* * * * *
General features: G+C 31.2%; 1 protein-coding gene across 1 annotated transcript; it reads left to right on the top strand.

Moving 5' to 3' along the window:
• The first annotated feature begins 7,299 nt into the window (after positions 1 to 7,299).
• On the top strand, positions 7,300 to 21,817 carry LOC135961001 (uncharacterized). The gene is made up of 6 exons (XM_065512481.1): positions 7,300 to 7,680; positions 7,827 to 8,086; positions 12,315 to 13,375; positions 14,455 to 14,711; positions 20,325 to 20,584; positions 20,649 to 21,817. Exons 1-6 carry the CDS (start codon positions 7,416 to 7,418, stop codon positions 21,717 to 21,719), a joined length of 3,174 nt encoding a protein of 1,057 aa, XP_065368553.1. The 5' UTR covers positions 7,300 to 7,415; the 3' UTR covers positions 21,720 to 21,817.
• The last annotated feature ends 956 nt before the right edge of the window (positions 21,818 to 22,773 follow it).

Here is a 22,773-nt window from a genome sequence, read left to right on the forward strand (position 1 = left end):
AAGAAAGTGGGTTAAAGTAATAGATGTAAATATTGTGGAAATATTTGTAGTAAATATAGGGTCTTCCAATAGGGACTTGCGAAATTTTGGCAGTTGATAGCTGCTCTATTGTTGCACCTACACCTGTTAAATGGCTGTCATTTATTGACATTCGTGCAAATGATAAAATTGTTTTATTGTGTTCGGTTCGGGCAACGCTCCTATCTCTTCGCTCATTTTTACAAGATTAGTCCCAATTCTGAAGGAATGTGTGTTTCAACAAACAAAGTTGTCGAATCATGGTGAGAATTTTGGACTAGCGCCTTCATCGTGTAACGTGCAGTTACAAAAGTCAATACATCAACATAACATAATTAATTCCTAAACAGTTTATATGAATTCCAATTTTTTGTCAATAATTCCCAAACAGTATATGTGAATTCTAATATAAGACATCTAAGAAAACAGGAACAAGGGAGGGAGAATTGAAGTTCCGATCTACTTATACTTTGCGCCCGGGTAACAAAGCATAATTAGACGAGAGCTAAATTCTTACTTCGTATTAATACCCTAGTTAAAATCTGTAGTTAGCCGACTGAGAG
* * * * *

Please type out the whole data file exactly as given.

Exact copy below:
General features: G+C 31.2%; 1 protein-coding gene across 1 annotated transcript; it reads left to right on the top strand.

Moving 5' to 3' along the window:
• The first annotated feature begins 7,299 nt into the window (after positions 1 to 7,299).
• On the top strand, positions 7,300 to 21,817 carry LOC135961001 (uncharacterized). The gene is made up of 6 exons (XM_065512481.1): positions 7,300 to 7,680; positions 7,827 to 8,086; positions 12,315 to 13,375; positions 14,455 to 14,711; positions 20,325 to 20,584; positions 20,649 to 21,817. Exons 1-6 carry the CDS (start codon positions 7,416 to 7,418, stop codon positions 21,717 to 21,719), a joined length of 3,174 nt encoding a protein of 1,057 aa, XP_065368553.1. The 5' UTR covers positions 7,300 to 7,415; the 3' UTR covers positions 21,720 to 21,817.
• The last annotated feature ends 956 nt before the right edge of the window (positions 21,818 to 22,773 follow it).

Here is a 22,773-nt window from a genome sequence, read left to right on the forward strand (position 1 = left end):
AAGAAAGTGGGTTAAAGTAATAGATGTAAATATTGTGGAAATATTTGTAGTAAATATAGGGTCTTCCAATAGGGACTTGCGAAATTTTGGCAGTTGATAGCTGCTCTATTGTTGCACCTACACCTGTTAAATGGCTGTCATTTATTGACATTCGTGCAAATGATAAAATTGTTTTATTGTGTTCGGTTCGGGCAACGCTCCTATCTCTTCGCTCATTTTTACAAGATTAGTCCCAATTCTGAAGGAATGTGTGTTTCAACAAACAAAGTTGTCGAATCATGGTGAGAATTTTGGACTAGCGCCTTCATCGTGTAACGTGCAGTTACAAAAGTCAATACATCAACATAACATAATTAATTCCTAAACAGTTTATATGAATTCCAATTTTTTGTCAATAATTCCCAAACAGTATATGTGAATTCTAATATAAGACATCTAAGAAAACAGGAACAAGGGAGGGAGAATTGAAGTTCCGATCTACTTATACTTTGCGCCCGGGTAACAAAGCATAATTAGACGAGAGCTAAATTCTTACTTCGTATTAATACCCTAGTTAAAATCTGTAGTTAGCCGACTGAGAG